As I wrote in January of this year, the teachers in the Neshaminy School District are the highest paid in the state but if we look at PSSA results, the Neshaminy School District doesn’t even make the top 50 in the state, coming in at number 245 among Pennsylvania’s 500 districts.  Over half of the Commonwealth’s school districts have outperformed Neshaminy on PSSA tests for the last 10 years.  Compare that to Tredyffrin Easttown School District and the ranking of third in the state.  If the highest paid teachers, working in a school district that underperforms 50% of all other school districts in the state, are willing to strike twice in 6 months … what does that mean for other districts with teacher contracts pending?

Should the reward for the excellent education students receive in Tredyffrin Easttown School District be the threat to our teachers of demotion?  Some readers have suggested on Community Matters, that the school district has nothing left as a contract negotiating tool but the threat of demotion and the increase in class size.  The teacher’s contract is up in less than 30 days, June 30.  As a community, are we prepared for a similar battleground as Neshaminy School District has experienced for the last 4 years? Isn’t there a better way?

 I used to think a teacher’s strike was not possible in T/E – my Pollyanna view of the world believed that both sides would somehow just ‘work it out’, agree on the contract and everyone would be happy.  I no longer think that outcome is likely to happen.  If, … the T/E school board decides to demote any of the seasoned, senior members of T/E teaching staff (for economic reasons), I truly believe that the road ahead may well lead to a District teachers strike.  I don’t claim to have a crystal ball so here’s hoping that my hunch is wrong and that there is still hope for peaceful resolution in the days to come.

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US News Ranks Conestoga High School #3 in Pennsylvania, #279 Nationwide!

Between the final tweaking of the District budget for 2012-13 and the continuing teacher contract negotiations, it is timely that the US News & World Report releases its list of the best high schools in America.  The publication reviewed test data from 22,000 public high schools and 500 schools received the highest ‘gold’ level award.  Conestoga High School received gold level standing, listing at a distinctive rank of 279 of all public high schools in the country.  The US News results indicate an impressive #3 ranking for Conestoga for all public schools in Pennsylvania.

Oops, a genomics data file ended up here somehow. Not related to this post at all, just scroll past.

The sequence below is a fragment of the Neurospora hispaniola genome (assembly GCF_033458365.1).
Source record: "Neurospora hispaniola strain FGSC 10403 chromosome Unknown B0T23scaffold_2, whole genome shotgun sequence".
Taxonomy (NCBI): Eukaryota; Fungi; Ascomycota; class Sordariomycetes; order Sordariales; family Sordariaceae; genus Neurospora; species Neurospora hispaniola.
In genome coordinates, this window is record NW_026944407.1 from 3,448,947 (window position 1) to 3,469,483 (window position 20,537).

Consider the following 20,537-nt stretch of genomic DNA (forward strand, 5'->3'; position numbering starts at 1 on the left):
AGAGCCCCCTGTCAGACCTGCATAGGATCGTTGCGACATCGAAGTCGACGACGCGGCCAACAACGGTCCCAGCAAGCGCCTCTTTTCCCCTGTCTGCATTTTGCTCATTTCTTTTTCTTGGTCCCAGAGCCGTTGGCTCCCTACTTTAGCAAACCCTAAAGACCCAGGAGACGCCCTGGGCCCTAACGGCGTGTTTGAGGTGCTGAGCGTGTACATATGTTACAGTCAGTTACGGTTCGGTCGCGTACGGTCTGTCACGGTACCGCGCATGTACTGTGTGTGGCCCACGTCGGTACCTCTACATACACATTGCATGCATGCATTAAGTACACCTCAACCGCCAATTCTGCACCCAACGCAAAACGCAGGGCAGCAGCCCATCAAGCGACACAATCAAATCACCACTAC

There are 579 school districts in Pennsylvania and 752 high schools.  As part of the state’s graduation requirement, PA high school students take assessments in reading, writing, math, and science in the 11th grade.  US News Report uses the Pennsylvania Systems of School Assessment (PSSA) is used in the criteria for ranking the high schools.  Conestoga scored 54.3 on the college readiness index, based on AP (Advanced Placement) participation rate. The AP participation rate at Conestoga is 56%.

In 11th grade, Pennsylvania school students take Pennsylvania System of School Assessment (PSSA) tests in reading, writing, math and science. Here’s the breakdown on the reading and math proficiency results  for Conestoga High School students:

PSSA Reading Proficiency results:
Total Students Tested      491
Below Basic:  2%
Basic:  5%
Proficient:  23%
Advanced:  70%
Results indicate 92% proficiency rate in reading.

PSSA Math Proficiency results:
Total Students Tested 478
Below Basic:  3%
Basic:  4%
Proficient:  20%
Advanced:  73%
Results indicate 93% proficiency rate in math.

Here the list of the top 10 high schools in Pennsylvania:

#1 Julia R. Masterman, Philadelphia
#2 Northwest Pennsylvania Collegiate Academy, Erie
#3 Conestoga High School, Berwyn
#4 Unionville High School, Kennett Square
#5 Wyomissing Area Jr-Sr High School, Wyomissing
#6 Radnor High School, Radnor
#7 New Hope-Solebury High School, New Hope
#8 Mt. Lebanon High School, Pittsburgh
#9 Upper St. Clair High School, Pittsburgh
#10 Central High School, Philadelphia

Interesting to note that 2 of the top 10 public high schools in the state are located in Philadelphia!

Locally, how did our neighboring high schools rank. Radnor High School made the top ten list in Pennsylvania at #6 and achieved a national rank of 432, qualify for gold level. Lower Merion High School received silver level nationwide, coming in at 835 and ranked #16 in the state.  Great Valley High School was listed at the silver level nationwide, at 725 and #12 in the state. Phoenixville High School, another silver level, ranked 1,094 nationwide and #25 in Pennsylvania.

Congratulations to Conestoga students, parents and teachers on this achievement!

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Bragging Rights: PSSA Results Rank Tredyffrin Easttown School District Third in the State

2012 School Guide logo

Last week, the Pittsburgh Business Times published their 2012 Guide of Western Pennsylvania Schools, which lists the school district rankings for the Pittsburgh area and the entire state of Pennsylvania. The newspaper analyzed all the school districts’ performance based on the Pennsylvania System of School Assessment (PSSA) Exam results. According to their website, the formula for the ranking takes into account three years of PSSA test scores in math, reading, writing and science. They look at three years of scores, with the current year given the most weight.